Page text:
She looked at him as if he'd just asked her to remove her hand. "But why?" she slurred. "It is so nice." She waved the gun around, before it came to a terrifying halt directly in-line with his chest. He stiffed and stifled a gasp . . . she wouldn't . . .?
"I, err, think, um," he could barely get the words out of his mouth. He had never seen her like this before, and it scared him . . . The look in her eye was almost one of resignation.
"Oh," she muttered as she looked down at the gun pointing at his chest, "do not worry. I do not plan on shooting you . . ." She took another swig from the bottle. "Me on the other hand . . ."
His breathe caught in his throat and his lungs struggled to bring in the air. That phrase had chilled him more than the gun pointing at him would ever do. He gasped silently. She wouldn't . . .?
"Why do we live?" she slurred, snapping him out of his daze.
"It is a simple question. Why is it that we live?" she repeated, moving the gun dangerously close to her head.
"I . . . I . . ." He had no idea what to do, how to act, what to say. He knew he was starting to hyperventilate, how could he not. He was in a basement with a half-finished boat, a half-finished bottle of alcohol and one desperate agent. "No . . . um . . . please . . . I don't know . . ." he gasped.
"To-to make us suffer," she answered her own question. "To make us suffer with pain, and loss, and sadness . . . There is no other reason."
How could she think that? They might be gone, but he was still here . . . But he wished they were still around, oh how he wished. He wasn't equipped to deal with something like this . . . he just wasn't.
"No other reason," she was muttering to herself, repeatedly. She wobbled unsteadily on her feet and he knew that one wrong move could start a devastating chain reaction. After all, he thought, she did not really want to kill herself. Plus, there was something else . . . he didn't know. Maybe it would be what was needed to get through to her, to break the vicious cycle.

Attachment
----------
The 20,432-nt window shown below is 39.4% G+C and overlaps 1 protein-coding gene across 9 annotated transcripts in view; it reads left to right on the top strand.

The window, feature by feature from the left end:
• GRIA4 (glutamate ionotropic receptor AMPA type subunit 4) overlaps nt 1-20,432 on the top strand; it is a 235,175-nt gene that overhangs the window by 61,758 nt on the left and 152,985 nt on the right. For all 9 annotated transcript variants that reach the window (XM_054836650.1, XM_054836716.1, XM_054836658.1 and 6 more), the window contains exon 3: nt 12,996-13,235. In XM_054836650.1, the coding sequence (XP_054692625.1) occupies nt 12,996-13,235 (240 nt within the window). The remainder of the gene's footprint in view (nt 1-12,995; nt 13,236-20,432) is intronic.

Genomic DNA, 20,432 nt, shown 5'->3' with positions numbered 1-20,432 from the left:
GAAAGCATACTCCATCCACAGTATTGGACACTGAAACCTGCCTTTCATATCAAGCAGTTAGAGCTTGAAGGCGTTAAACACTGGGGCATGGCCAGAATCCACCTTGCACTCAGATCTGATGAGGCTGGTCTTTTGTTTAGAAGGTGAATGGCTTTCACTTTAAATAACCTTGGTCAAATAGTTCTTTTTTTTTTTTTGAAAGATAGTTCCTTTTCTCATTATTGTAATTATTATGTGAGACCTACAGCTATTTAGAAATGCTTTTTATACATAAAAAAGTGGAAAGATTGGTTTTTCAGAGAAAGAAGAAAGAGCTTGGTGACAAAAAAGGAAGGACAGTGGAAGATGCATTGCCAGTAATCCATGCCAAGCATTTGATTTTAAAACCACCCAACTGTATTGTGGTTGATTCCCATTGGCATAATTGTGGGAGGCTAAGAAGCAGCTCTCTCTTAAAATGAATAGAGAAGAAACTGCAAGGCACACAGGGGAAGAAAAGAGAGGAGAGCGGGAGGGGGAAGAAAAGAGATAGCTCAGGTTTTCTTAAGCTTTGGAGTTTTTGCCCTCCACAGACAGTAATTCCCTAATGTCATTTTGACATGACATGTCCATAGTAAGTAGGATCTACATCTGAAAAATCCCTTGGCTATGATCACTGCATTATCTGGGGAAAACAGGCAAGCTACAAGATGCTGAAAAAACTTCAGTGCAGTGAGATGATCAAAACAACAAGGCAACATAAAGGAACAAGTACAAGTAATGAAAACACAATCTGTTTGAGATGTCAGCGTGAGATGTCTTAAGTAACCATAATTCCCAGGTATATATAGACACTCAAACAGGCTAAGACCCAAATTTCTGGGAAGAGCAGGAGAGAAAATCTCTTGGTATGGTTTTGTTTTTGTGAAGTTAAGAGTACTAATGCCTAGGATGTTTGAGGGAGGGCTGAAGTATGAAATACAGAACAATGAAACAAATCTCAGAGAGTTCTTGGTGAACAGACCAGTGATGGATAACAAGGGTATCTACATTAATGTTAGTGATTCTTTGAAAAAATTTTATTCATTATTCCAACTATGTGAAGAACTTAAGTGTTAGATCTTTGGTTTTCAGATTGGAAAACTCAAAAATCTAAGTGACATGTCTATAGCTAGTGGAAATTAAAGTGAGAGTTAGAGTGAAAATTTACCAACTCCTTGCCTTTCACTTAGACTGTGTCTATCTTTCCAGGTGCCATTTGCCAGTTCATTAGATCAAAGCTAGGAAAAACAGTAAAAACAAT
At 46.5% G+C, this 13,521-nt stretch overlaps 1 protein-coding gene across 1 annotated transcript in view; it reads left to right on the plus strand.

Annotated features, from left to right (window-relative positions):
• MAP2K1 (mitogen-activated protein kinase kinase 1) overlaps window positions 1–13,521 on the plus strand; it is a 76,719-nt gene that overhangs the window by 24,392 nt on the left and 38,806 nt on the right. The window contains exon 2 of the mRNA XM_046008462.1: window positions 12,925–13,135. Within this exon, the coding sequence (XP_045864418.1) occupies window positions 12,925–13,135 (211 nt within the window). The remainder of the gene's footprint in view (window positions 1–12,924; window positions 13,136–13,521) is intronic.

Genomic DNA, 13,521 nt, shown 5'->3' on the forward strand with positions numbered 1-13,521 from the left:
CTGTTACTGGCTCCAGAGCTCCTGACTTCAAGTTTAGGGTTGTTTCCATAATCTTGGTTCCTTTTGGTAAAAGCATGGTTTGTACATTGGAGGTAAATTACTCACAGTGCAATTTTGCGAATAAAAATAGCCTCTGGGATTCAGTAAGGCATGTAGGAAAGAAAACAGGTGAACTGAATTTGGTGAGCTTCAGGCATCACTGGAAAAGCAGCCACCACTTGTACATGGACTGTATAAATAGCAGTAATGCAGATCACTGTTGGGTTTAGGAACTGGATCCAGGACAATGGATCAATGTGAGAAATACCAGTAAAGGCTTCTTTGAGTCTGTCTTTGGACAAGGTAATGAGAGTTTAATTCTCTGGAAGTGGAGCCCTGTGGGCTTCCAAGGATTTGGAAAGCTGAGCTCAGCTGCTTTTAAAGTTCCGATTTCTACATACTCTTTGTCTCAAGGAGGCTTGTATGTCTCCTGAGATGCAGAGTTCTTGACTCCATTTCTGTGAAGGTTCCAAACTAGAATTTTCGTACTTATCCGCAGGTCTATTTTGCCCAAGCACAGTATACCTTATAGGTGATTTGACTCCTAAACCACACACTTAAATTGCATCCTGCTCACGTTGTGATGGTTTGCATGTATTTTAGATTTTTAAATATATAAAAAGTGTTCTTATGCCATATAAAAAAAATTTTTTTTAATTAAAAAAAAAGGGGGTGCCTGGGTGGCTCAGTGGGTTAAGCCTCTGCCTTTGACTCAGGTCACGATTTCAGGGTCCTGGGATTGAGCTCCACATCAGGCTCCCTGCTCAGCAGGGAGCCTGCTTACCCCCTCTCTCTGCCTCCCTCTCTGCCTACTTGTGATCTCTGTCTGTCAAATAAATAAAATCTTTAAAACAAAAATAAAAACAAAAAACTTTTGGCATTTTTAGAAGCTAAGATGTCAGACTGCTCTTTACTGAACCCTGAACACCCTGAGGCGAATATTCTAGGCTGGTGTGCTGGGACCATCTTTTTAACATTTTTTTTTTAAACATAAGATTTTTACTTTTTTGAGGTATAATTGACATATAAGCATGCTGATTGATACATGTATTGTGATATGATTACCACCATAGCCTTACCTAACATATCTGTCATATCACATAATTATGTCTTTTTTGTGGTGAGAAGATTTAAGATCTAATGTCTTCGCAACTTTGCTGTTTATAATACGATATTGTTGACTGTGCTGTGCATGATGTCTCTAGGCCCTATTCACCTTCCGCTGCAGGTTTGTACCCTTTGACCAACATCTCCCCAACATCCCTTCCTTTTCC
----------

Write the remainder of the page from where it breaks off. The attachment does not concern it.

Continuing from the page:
"T-there is another reason," he started softly, trying to gain her attention. He closed the gap between them, invading her personal space, but unlike last time, she did not step away. "What about me?"
"You?" she slurred, sounding just a little more sober. She cocked her head and looked him in the eye.
"Yes, me," he affirmed softly, so close to her that he could feel her breath on his face. "I am still here." He brushed his lips against hers, and as he did so, gently grabbed her arm and twisted it softly so that the gun clattered to the ground.
Now, without the gun, she toppled forwards and into his arms. He caught her, but at the wrong angle so they both collapsed to the ground, resting against the boat. She buried her face in his shoulder; he did not care about the alcohol on her breathe. He leaned against the boat, bringing his palm up to stroke her hair. She whimpered and he pulled her close.
And they stayed like this together, resting together . . . just together.
As she groggily pulled her head off the warmth coming from beneath her, she groaned and rubbed her forehead. She was halfway through asking what had happened when it all came crashing down upon her.
"No," she murmured, "I thought it was . . . just a dream." The body beneath her shifted as he cracked open one eye.
"Hey," he said softly, "how are you feeling?"
"Like I have been hit by a truck," she responded, her head throbbing.
"Do-do you remember?" he asked, almost worriedly.
"That Tony and Gibbs are dead, yes," she recalled quietly. "As for last night, only bits."
"Oh." He looked embarrassed and turned away.
"But I do remember you," she added quickly, looking a little awkward. They were silent for a moment, before, out of her own free will, she lent backwards and snuggled back against his chest. "They are really dead, aren't they?"
He sighed and ran his hand up her back, tracing light circles. "Yes, but I wish they weren't."
"Me too, Tim. Me too."